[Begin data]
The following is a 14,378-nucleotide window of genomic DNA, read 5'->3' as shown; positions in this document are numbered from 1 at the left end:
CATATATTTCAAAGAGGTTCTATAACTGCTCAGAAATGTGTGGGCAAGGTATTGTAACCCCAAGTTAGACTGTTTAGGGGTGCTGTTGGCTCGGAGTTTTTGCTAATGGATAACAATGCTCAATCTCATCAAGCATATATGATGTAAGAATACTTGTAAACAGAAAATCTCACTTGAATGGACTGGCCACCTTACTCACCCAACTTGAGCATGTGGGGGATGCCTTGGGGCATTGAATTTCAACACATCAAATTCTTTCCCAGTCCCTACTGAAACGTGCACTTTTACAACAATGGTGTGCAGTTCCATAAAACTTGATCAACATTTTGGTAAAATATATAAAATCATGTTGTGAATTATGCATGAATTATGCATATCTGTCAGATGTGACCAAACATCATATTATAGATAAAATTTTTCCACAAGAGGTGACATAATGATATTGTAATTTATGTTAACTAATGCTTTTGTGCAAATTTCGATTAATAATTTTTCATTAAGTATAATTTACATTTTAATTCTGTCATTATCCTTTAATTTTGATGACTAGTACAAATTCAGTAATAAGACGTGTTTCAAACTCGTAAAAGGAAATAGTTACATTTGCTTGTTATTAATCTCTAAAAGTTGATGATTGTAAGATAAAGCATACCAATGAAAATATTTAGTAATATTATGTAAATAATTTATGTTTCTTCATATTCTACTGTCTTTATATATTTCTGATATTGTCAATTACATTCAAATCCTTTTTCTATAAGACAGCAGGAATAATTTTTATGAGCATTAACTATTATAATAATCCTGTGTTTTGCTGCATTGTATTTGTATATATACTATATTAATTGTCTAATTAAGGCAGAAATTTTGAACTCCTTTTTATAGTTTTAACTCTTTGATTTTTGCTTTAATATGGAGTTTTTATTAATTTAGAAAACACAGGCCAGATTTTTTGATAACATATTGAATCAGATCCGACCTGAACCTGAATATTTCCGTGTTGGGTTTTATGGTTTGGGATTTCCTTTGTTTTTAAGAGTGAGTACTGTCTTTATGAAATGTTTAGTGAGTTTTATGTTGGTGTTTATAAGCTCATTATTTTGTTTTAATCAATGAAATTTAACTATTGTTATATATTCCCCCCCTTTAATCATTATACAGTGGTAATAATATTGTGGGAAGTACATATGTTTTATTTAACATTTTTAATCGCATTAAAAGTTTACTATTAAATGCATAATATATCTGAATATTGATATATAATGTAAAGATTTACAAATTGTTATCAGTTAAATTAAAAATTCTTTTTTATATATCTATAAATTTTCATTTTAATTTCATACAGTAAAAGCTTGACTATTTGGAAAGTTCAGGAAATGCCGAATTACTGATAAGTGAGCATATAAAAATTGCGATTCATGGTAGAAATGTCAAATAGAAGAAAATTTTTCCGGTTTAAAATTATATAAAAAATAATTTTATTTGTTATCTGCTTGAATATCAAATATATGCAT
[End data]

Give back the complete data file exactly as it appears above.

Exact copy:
The following is a 14,378-nucleotide window of genomic DNA, read 5'->3' as shown; positions in this document are numbered from 1 at the left end:
CATATATTTCAAAGAGGTTCTATAACTGCTCAGAAATGTGTGGGCAAGGTATTGTAACCCCAAGTTAGACTGTTTAGGGGTGCTGTTGGCTCGGAGTTTTTGCTAATGGATAACAATGCTCAATCTCATCAAGCATATATGATGTAAGAATACTTGTAAACAGAAAATCTCACTTGAATGGACTGGCCACCTTACTCACCCAACTTGAGCATGTGGGGGATGCCTTGGGGCATTGAATTTCAACACATCAAATTCTTTCCCAGTCCCTACTGAAACGTGCACTTTTACAACAATGGTGTGCAGTTCCATAAAACTTGATCAACATTTTGGTAAAATATATAAAATCATGTTGTGAATTATGCATGAATTATGCATATCTGTCAGATGTGACCAAACATCATATTATAGATAAAATTTTTCCACAAGAGGTGACATAATGATATTGTAATTTATGTTAACTAATGCTTTTGTGCAAATTTCGATTAATAATTTTTCATTAAGTATAATTTACATTTTAATTCTGTCATTATCCTTTAATTTTGATGACTAGTACAAATTCAGTAATAAGACGTGTTTCAAACTCGTAAAAGGAAATAGTTACATTTGCTTGTTATTAATCTCTAAAAGTTGATGATTGTAAGATAAAGCATACCAATGAAAATATTTAGTAATATTATGTAAATAATTTATGTTTCTTCATATTCTACTGTCTTTATATATTTCTGATATTGTCAATTACATTCAAATCCTTTTTCTATAAGACAGCAGGAATAATTTTTATGAGCATTAACTATTATAATAATCCTGTGTTTTGCTGCATTGTATTTGTATATATACTATATTAATTGTCTAATTAAGGCAGAAATTTTGAACTCCTTTTTATAGTTTTAACTCTTTGATTTTTGCTTTAATATGGAGTTTTTATTAATTTAGAAAACACAGGCCAGATTTTTTGATAACATATTGAATCAGATCCGACCTGAACCTGAATATTTCCGTGTTGGGTTTTATGGTTTGGGATTTCCTTTGTTTTTAAGAGTGAGTACTGTCTTTATGAAATGTTTAGTGAGTTTTATGTTGGTGTTTATAAGCTCATTATTTTGTTTTAATCAATGAAATTTAACTATTGTTATATATTCCCCCCCTTTAATCATTATACAGTGGTAATAATATTGTGGGAAGTACATATGTTTTATTTAACATTTTTAATCGCATTAAAAGTTTACTATTAAATGCATAATATATCTGAATATTGATATATAATGTAAAGATTTACAAATTGTTATCAGTTAAATTAAAAATTCTTTTTTATATATCTATAAATTTTCATTTTAATTTCATACAGTAAAAGCTTGACTATTTGGAAAGTTCAGGAAATGCCGAATTACTGATAAGTGAGCATATAAAAATTGCGATTCATGGTAGAAATGTCAAATAGAAGAAAATTTTTCCGGTTTAAAATTATATAAAAAATAATTTTATTTGTTATCTGCTTGAATATCAAATATATGCAT